21 February 2011


With patch being slightly in the doldrums, I decided a change of scene would be in order. Steve was not working so I offered him the choice of Rainham - lucking out on Penduline Tits, an ugly gull or two - or the chance to see Smew, Bittern, Black-necked Grebe etc. up the Lea Valley. There was only going to be one winner. As if to put sugar on the enticement I said we'd cycle, my fingers firmly crossed in the vain hope of rain. It didn't rain. So early doors we're off, first to the flats in a half-hearted check on the gulls. There were some. That obligation fulfilled we headed off to the nearest access point to the Lea valley which wasn't being built on. Already I was beginning to regret my cycling offer, but no-one could doubt our green credentials. Hackney Marshes held a surprising amount of Teal on the river and not a lot else. We passed the water works NR expecting Cetti's, but not expecting it to be open. A quick detour and a head-on collision with a bollard, brought us to this interesting little site. Not much on the pools: Gadwall, Shoveler, Tufties (of course), and a couple of Little Grebe and definitely no repeat of my Harlequin moment of a couple of years back (OK it was an escapee, but still a beautiful bird). On the marshy, reedy bits more Teal, some Snipe and a Green Sandpiper (my first of the year, and a probable first for Steve who couldn't actually remember seeing one). I thought I was being helpful by getting him on to the bird when he said: "Oh, I thought you had another one, I've seen that already". [Below Snipe, taken at Rainham - not a million miles away from Walthamstow]

With much to be done and so little time, we were off again. Through the stables - plenty of Redwing and Fieldfare in the paddocks - and up to the reservoirs where my first goal a London Eider was calling me. It was supposed to be on No. 5, and rather than pay a pound to get in we peered over the fence. Nothing. Meaning there was nothing for it but to cough up the money. Luckily we me a nice birder called Harry, new to the area, who told us that there was zip on the southern waters barring a few Goldeneye. So that meant we went Northside. Lockwood I fancied as the best place. Apparently an eider-down. As we made to leave, Harry called us back, the eider had just swam out from the shore where it had been hiding behind a pair of Shelduck. Even Steve, who up to this point had been complaining about seeing an Eider again, took some interest. Bingo London tick no. 186 (give or take some dodgy plastics).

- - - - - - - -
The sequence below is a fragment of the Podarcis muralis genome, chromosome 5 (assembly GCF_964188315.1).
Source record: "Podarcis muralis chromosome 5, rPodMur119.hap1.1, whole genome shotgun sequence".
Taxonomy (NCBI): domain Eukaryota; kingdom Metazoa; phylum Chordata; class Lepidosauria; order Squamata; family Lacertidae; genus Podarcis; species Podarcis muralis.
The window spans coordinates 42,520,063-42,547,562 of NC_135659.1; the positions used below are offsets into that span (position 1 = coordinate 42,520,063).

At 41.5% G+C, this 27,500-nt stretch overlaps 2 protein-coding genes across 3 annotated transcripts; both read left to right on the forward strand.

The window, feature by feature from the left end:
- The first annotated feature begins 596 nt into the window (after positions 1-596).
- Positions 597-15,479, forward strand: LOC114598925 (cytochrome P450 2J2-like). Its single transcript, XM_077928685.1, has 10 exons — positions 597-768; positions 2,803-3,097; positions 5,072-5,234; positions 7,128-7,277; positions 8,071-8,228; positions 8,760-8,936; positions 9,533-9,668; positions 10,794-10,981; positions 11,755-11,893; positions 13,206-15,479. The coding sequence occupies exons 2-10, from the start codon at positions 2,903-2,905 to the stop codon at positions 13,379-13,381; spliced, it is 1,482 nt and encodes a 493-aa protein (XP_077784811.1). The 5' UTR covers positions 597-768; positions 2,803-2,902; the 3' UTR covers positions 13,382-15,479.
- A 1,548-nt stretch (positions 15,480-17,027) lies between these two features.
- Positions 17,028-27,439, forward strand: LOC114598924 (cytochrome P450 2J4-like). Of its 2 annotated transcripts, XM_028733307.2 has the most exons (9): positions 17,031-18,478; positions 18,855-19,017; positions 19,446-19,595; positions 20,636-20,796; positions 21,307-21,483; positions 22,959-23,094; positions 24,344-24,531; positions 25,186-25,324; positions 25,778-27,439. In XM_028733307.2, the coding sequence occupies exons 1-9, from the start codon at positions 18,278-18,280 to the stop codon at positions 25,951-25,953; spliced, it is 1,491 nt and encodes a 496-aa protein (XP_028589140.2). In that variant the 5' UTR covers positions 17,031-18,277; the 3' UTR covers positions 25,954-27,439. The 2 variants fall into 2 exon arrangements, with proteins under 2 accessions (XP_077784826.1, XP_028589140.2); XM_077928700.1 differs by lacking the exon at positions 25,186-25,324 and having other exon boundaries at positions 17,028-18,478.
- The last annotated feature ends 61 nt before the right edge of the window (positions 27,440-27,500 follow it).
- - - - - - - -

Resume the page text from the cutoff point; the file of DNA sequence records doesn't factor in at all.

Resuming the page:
Next the William Girling. Not much on the way bar a fly over female Goosander, while the WG was possibly the quietest I've ever seen it. A few Tufties, GC Grebe and gulls. I finally scoped the BnGs close in on the eastern shore. Another new tick for Mr Thorpe. It was getting decidedly miserable now and I was hoping someone would steal my bike rather than have to cycle it further. We made our way up the side of the King George through some particularly muddy patches - the joy of walking - where somehow I managed to acquire a puncture - rapture - which I was accused of deliberately achieving by ploughing through brambles. By that stage I would have taken a knife to the tires rather than subject my arse to the saddle any longer. So walking it was then. I sensed Steve was not amused, it got a bit quiet. A Grey Wagtail lifted the gloom a bit.

OK so I lied about how far it was to the next point of call, I knew he would thank me later. Maybe not today, or next week, but sometime! Hall Marshes held some Lapwing, Wigeon and a surprising amount of Pheasant. Goldeneye (another Steve first) on Friday Lake and the reason for this madness a male Smew on 70 Acres (year tick 106 - yeah pitiful!). By now Steve had had enough, and although I wanted to search for Pink Feet and Goosanders and other stuff, I had to agree. All the same a Water Rail squealing like a pig on the way to the station and a singing Goldcrest meant a rather good day. Except for the cycling.

Today on the patch: 7 Teal on Shoulder of Mutton, Grey Wagtail on Heronry (see pic above), and a singing Redwing, so not a lot really - I am tempted to go and see that ugly battery-raised gull at Rainham.

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